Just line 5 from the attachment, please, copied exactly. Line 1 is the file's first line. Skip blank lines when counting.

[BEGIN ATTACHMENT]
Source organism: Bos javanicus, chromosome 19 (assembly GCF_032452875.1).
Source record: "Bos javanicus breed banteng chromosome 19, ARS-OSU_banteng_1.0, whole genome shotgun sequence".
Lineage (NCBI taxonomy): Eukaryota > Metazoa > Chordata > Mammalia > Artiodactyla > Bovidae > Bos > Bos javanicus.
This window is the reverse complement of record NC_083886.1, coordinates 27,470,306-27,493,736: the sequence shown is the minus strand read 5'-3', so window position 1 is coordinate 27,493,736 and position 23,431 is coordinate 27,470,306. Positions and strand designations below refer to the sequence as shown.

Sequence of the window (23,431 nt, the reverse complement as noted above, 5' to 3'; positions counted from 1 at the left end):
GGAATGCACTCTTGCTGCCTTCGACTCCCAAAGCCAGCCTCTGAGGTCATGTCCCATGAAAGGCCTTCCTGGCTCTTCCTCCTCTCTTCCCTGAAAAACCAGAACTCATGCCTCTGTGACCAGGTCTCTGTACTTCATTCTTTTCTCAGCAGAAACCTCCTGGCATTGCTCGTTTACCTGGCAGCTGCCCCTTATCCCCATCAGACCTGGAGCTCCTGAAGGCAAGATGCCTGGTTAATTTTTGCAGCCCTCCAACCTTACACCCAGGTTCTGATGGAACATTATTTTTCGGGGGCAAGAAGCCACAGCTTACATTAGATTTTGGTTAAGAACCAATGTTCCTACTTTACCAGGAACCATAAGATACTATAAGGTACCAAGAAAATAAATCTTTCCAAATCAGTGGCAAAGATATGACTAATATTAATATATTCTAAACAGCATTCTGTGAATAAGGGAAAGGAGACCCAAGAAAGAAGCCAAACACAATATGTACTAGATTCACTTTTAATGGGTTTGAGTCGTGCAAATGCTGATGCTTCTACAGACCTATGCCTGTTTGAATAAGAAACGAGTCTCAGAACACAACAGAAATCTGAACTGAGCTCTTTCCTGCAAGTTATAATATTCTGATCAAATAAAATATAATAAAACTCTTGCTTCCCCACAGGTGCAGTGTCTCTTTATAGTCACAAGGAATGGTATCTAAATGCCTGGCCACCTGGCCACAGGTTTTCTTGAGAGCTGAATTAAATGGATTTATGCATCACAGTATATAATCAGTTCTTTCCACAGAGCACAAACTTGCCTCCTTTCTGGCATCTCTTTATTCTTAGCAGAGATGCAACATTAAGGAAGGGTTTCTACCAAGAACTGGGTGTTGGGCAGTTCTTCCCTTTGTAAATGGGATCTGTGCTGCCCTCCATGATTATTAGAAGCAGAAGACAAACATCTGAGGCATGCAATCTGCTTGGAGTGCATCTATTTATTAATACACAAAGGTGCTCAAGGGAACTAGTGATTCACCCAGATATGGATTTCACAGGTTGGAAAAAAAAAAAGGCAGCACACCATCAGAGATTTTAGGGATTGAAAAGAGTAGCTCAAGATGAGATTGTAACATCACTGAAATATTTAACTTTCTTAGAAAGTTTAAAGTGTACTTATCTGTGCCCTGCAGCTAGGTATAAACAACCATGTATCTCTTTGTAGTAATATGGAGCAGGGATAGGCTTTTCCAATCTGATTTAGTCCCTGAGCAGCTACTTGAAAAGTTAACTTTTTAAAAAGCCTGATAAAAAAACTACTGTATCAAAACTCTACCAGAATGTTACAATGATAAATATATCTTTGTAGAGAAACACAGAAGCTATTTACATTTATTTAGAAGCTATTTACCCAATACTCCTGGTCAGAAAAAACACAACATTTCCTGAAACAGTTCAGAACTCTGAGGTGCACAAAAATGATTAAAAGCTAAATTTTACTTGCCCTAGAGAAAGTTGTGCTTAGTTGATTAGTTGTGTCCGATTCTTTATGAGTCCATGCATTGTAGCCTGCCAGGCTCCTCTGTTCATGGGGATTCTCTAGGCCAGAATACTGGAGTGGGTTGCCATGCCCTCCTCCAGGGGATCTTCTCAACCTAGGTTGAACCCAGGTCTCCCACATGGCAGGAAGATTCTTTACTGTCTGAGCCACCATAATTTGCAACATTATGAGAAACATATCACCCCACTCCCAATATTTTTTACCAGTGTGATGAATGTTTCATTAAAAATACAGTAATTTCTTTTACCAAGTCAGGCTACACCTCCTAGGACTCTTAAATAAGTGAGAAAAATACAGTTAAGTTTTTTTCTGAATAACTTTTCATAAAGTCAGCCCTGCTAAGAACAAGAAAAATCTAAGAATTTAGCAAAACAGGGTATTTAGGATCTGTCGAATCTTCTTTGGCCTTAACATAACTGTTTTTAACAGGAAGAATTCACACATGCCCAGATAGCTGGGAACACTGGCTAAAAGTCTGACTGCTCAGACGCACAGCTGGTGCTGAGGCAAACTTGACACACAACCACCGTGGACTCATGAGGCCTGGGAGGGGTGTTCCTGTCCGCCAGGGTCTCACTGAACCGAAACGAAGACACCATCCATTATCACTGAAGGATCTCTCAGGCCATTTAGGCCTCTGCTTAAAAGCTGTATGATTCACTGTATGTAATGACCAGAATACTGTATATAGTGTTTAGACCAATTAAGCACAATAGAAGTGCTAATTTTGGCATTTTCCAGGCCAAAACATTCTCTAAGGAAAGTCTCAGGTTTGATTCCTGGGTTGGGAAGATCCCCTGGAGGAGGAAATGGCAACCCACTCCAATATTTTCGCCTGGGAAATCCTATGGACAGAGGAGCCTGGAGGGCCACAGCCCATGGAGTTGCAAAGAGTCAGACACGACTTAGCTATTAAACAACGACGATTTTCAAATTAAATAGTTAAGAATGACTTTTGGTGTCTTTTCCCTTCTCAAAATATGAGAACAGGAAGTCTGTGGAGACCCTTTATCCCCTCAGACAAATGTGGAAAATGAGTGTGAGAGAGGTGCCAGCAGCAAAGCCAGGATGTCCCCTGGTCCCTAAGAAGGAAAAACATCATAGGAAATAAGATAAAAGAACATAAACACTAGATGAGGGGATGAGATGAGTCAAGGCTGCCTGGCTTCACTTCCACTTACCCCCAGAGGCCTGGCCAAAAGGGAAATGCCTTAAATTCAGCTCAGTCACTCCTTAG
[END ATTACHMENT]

Sequence of the window (23,431 nt, the reverse complement as noted above, 5' to 3'; positions counted from 1 at the left end):